Let us make 2024 a year focused on reconciliation - Christian News
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Let us make 2024 a year focused on reconciliation

Church in the Community - Media Release in the Herald: 22nd January 2024

Source: TCN / Ds Danie Mouton
Date Added: 2024-01-22

Category: General NewsTCN NewsIssues - GeneralIssues - Politics
Being an election year, 2024 is widely predicted to be a difficult, conflict-ridden period riddled with inflammatory political rhetoric.

Cultivating distrust in perceived opponents is an opportunistic way to consolidate support amongst sections of the electorate. We all suffered under the colonial "divide and rule" and apartheid's divides.

Therefore, at a time like this, God calls the church to purposely embody the Gospel of Jesus Christ.

The apostle Paul writes in 2 Corinthians 5:18 to a congregation which struggled with divisions, social class-issues and various conflicts: "Therefore, if anyone is in Christ, the new creation has come: The old has gone, the new is here! All this is from God, who reconciled us to himself through Christ and gave us the ministry of reconciliation."

God's project, through Jesus Christ and the power of the Holy Spirit, is to renew creation by establishing a renewed, reconciled community of faith.

God sends this community to be reconciled, to take hands across all kinds of boundaries - real or imagined – and to work together to renew God's creation.

It is therefore imperative for South Africans to reach out to one another, to cultivate friendship, to learn to understand each other and to serve one another.

We may be cynical about reconciliation and view it as an unattainable goal.

Not so quickly. The Institute for Justice and Reconciliation (IJR) published it most recent findings on South African reconciliation in December 2023. This highly respected barometer was first conducted in 2003 and is now in its 20th year.

The Barometer continues to find, according to its executive summary, consistently high levels of support for a shared South African identity – and not just in light of the Rugby World Cup victory.

Most people (86%) agree that being South African is an important part of how they see themselves, and this has not been dampened by strong positive associations with other identity groups.

A further three-quarters (75%) of South Africans think a united country is desirable and 72% believe this is possible in the future.

The 2023 Barometer results show that there is still a great deal holding South Africans together and that considerable progress has been made in some aspects of reconciliation.

This is good news for Christians, being compelled by the God who reconciled us through faith in Jesus, to God self, and being sent to serve and to minister reconciliation.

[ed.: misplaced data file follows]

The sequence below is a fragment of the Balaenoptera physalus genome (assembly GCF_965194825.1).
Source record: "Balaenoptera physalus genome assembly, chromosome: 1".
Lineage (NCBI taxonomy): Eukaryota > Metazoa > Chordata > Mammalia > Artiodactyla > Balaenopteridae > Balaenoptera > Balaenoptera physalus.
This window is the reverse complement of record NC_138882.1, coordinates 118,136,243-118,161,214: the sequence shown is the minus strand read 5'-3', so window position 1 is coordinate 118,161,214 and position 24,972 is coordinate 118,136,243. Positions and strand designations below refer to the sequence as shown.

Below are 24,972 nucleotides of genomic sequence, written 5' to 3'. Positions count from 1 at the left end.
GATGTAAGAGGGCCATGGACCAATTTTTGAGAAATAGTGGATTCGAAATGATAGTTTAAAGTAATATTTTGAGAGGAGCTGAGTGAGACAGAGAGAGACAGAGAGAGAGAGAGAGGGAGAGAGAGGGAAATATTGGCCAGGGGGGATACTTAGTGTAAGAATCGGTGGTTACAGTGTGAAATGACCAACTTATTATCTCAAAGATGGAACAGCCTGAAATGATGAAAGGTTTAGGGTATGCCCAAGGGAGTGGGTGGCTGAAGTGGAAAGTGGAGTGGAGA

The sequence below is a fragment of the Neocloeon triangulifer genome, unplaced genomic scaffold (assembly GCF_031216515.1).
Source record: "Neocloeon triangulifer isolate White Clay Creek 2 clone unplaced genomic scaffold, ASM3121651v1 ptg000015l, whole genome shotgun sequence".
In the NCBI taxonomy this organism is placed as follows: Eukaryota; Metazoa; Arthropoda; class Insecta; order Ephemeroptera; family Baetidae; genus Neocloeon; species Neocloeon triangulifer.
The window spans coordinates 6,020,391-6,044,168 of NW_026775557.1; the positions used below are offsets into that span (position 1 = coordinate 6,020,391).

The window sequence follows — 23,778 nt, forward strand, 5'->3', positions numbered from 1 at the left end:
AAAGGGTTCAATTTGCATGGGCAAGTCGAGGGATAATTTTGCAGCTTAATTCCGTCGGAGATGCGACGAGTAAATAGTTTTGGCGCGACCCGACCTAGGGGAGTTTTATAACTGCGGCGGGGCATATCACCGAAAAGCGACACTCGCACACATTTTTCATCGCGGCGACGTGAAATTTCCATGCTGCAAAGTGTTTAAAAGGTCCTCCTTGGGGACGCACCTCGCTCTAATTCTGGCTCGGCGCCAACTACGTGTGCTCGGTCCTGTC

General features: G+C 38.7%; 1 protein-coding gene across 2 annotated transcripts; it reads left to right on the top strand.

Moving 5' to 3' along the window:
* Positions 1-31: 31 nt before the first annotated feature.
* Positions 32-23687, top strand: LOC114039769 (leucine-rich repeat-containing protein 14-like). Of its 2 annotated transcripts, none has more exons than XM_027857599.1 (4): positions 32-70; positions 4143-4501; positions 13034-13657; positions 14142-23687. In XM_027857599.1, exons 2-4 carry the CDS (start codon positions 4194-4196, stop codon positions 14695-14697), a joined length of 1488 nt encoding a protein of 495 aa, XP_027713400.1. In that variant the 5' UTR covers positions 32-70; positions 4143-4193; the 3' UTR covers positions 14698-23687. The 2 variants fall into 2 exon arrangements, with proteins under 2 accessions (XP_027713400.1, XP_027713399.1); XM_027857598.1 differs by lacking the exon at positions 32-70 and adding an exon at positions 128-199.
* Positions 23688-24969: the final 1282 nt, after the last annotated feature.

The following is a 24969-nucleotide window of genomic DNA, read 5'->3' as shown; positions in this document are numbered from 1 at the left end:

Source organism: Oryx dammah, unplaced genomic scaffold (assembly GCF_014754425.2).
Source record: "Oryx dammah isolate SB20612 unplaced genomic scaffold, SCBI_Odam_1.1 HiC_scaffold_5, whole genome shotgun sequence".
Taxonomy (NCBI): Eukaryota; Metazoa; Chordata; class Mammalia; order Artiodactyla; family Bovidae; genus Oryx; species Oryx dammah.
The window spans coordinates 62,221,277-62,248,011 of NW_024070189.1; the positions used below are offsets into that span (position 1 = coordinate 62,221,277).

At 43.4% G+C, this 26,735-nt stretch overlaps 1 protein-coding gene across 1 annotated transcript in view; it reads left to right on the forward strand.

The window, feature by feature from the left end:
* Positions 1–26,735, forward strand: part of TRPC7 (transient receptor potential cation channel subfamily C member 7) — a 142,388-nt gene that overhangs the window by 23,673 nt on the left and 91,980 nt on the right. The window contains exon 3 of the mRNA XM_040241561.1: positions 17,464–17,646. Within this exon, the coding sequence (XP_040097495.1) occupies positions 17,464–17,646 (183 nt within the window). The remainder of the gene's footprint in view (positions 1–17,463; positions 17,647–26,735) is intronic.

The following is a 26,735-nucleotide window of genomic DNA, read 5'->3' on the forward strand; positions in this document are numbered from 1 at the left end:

A plethora of political and social forces opposes reconciliation.

Corruption undermines trust in leaders, the Barometer found, and the majority opinion is that national leaders are not concerned about what happens to ordinary people (81%) and cannot be trusted to do the right thing (79%).

Confidence in public institutions continued to drop.

Inequality remains a severe stumbling block.

After almost 30 years of democracy, South Africa remains among the most unequal societies in the world.

Many still live in deep poverty and according to the 2023 Barometer, in the past year one in four (25%) South Africans experienced food insecurity and 44% went without a cash income (several times, many times or always).

Survey data also confirms statistically significant differences in poverty, household living conditions and relative financial circumstances between people of different races.

South Africans have consistently identified the gap between rich and poor as the biggest source of division in the country since the first survey round in 2003.

Many view the country as fractured, with 49% in 2023 describing South Africa as either somewhat or very divided.

Christians may feel overwhelmed.

How will our humble efforts bear fruit against a tsunami of inequality, poverty and unemployment?

Personally, I am encouraged by a bridge event a number of Dutch Reformed pastors, together with clergy from the Anglican and Catholic Churches held during 2023.

We told our stories. It was painful, healing and hopeful.

The goal was to promote understanding to overcome division and to encourage friendship and cooperation amongst spiritual leaders in the Bay.

The initiative bore fruit through, for example, a joint initiative to promote early childhood development by the church partners.

For the last two years, on Reconciliation Day, a number of Christians from diverse backgrounds have held a "long table" event in the Bay West food court.

It was an opportunity to meet, to converse, and to make new friends.

The goodwill is truly inspirational.

Many obstacles remain.

Reconciliation is a journey, a marathon and not a 100-meter sprint.

Difficult questions regarding truth and justice remain, and practical action to embody reconciliation is needed.

Let us work intentionally, through thousands of small initiatives and conversations, for reconciliation.

Reconcilers will also need to hold politicians accountable. According to most commentators, the ANC is struggling to maintain its majority, and political coalitions are vying for power.

This cannot happen at the expense of reconciliation.

Please go and vote in 2024. Vote for those who embody justice, care and reconciliation.

Ds Danie Mouton
is the executive director of the Dutch Reformed Church in the Eastern Cape
Source: TCN / Ds Danie Mouton
Date Added: 2024-01-22

Category: General NewsTCN NewsIssues - GeneralIssues - Politics
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